Volcanic ash disrupts air travel again

Another cloud of volcanic ash from Iceland has forced transatlantic flights to change routes and carry extra fuel.

Cloud 2,000 kilometres long

A plume of ash rises from a volcano under the Eyjafjallajokull glacier near Hvolsvollur, Iceland, last Wednesday. ((Brynjar Gauti/Associated Press))
Another massive cloud of volcanic ash from Iceland forced transatlantic flights to change routes and carry extra fuel Saturday in case they had to be delayed.

Forecasters said the cloud measured about 2,000 kilometres in length, stretching from southern Greenland to the northwest tip of Spain.

About half of the flights between Europe and North America were being delayed or rerouted.

Spain shut 19 airports, including those in Santiago, Vigo and Bilbao. Spain's main international airports of Madrid and Barcelona reported flight cancellations but were expected to remain open.

More than 100 flights into and out of Portugal were cancelled Saturday morning, affecting mainly Faro, Lisbon and Porto. There were also flight disruptions to the Azores and Madeira Islands in the Atlantic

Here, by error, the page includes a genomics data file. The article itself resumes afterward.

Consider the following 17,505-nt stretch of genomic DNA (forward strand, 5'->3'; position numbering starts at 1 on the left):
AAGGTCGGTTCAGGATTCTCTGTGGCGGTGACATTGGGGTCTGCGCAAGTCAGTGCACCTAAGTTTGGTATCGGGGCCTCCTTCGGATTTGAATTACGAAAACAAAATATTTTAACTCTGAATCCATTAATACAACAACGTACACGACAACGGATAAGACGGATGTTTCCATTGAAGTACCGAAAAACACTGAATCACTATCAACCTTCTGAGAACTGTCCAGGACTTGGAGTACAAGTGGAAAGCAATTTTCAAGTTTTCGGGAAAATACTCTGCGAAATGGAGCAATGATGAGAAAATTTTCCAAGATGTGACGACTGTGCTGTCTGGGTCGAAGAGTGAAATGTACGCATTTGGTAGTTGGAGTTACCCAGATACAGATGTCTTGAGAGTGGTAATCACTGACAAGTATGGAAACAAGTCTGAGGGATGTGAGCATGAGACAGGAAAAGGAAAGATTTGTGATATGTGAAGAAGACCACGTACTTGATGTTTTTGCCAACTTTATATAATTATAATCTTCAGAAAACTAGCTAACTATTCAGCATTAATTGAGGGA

Because of strong winds, passengers in southern France were warned they could expect to see their travel plans disrupted.

A new wave of dense volcanic ash from Iceland had snarled air traffic on Wednesday in Ireland and Scotland, stranding tens of thousands of people.

The eruption of the glacier-capped volcano near Hvolsvollur in Iceland has shown no signs of stopping since it began belching ash April 13.

Last month, the ash cloud forced airlines to ground more than 100,000 flights and left as many as 10 million passengers stranded for days.

Volcanic ash can stall jet engines. The heat of the engine melts the ash, which forms a glassy deposit on the turbine blades, corrodes the metal and clogs the fuel system.

With files from The Associated Press